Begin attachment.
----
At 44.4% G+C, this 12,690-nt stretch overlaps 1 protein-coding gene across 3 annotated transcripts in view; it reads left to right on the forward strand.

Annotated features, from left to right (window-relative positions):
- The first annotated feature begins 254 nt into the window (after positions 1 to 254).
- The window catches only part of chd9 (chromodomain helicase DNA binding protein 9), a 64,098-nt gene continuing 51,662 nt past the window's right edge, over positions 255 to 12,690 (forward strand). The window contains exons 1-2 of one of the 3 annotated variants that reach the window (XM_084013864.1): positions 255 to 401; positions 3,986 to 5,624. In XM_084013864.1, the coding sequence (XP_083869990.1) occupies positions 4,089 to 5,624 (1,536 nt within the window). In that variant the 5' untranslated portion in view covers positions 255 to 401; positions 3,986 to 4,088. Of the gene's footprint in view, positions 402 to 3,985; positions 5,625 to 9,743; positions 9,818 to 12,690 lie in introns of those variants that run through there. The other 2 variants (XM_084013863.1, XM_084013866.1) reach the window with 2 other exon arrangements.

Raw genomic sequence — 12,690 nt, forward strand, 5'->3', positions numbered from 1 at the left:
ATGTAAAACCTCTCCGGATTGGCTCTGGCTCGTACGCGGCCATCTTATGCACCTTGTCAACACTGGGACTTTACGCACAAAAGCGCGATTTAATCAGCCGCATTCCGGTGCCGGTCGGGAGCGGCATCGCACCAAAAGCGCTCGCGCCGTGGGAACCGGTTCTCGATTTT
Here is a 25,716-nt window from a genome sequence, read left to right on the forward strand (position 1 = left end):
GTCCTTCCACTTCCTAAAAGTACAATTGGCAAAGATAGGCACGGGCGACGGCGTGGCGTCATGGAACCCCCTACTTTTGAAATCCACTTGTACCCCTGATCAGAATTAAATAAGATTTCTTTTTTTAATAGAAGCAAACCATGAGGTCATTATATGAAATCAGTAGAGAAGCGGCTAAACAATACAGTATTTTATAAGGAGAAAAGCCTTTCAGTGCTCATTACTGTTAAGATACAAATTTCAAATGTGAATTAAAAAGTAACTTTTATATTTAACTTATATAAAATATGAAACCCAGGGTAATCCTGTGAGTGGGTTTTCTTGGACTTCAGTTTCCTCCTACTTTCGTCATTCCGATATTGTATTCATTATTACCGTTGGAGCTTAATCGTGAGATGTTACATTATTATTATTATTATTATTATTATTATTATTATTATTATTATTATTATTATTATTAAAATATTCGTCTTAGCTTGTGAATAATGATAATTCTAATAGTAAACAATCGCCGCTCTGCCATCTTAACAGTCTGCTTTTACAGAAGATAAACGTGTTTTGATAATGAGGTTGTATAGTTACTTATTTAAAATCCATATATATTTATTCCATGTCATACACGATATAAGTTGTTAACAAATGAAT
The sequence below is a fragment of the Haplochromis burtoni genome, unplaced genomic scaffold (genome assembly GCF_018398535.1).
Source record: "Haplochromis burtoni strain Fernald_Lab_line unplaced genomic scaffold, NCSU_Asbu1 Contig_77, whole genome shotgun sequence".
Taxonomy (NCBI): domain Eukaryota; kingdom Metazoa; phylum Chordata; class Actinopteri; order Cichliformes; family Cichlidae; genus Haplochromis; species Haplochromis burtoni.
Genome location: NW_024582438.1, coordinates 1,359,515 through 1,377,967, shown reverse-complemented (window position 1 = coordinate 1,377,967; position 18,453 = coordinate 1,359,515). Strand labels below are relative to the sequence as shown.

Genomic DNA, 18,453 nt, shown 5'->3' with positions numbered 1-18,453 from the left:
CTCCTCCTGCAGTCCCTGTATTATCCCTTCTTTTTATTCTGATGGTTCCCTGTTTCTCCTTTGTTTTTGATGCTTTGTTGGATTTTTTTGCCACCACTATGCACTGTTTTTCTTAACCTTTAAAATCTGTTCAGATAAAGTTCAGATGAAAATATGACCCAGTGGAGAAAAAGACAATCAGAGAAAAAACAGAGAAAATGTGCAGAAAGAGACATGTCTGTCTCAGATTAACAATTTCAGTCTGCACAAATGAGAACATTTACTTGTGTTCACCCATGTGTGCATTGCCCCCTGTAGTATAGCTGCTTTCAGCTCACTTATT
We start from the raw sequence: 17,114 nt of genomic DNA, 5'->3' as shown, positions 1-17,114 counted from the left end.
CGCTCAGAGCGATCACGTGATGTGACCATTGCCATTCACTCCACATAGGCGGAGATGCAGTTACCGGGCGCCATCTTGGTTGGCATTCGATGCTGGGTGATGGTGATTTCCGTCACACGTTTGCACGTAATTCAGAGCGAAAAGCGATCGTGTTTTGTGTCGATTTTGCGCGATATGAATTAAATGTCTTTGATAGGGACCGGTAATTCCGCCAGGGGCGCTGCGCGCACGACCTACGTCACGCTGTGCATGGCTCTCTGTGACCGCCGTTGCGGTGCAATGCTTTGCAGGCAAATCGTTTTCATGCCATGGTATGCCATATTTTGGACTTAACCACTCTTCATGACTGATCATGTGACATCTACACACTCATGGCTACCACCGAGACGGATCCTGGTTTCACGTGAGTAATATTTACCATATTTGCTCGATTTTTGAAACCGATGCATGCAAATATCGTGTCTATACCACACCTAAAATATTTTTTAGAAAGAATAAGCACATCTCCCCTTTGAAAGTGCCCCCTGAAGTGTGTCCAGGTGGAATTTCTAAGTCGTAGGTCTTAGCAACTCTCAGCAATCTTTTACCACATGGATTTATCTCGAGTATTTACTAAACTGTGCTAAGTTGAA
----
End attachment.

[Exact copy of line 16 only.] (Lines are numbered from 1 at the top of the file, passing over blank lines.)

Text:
CGCTCAGAGCGATCACGTGATGTGACCATTGCCATTCACTCCACATAGGCGGAGATGCAGTTACCGGGCGCCATCTTGGTTGGCATTCGATGCTGGGTGATGGTGATTTCCGTCACACGTTTGCACGTAATTCAGAGCGAAAAGCGATCGTGTTTTGTGTCGATTTTGCGCGATATGAATTAAATGTCTTTGATAGGGACCGGTAATTCCGCCAGGGGCGCTGCGCGCACGACCTACGTCACGCTGTGCATGGCTCTCTGTGACCGCCGTTGCGGTGCAATGCTTTGCAGGCAAATCGTTTTCATGCCATGGTATGCCATATTTTGGACTTAACCACTCTTCATGACTGATCATGTGACATCTACACACTCATGGCTACCACCGAGACGGATCCTGGTTTCACGTGAGTAATATTTACCATATTTGCTCGATTTTTGAAACCGATGCATGCAAATATCGTGTCTATACCACACCTAAAATATTTTTTAGAAAGAATAAGCACATCTCCCCTTTGAAAGTGCCCCCTGAAGTGTGTCCAGGTGGAATTTCTAAGTCGTAGGTCTTAGCAACTCTCAGCAATCTTTTACCACATGGATTTATCTCGAGTATTTACTAAACTGTGCTAAGTTGAA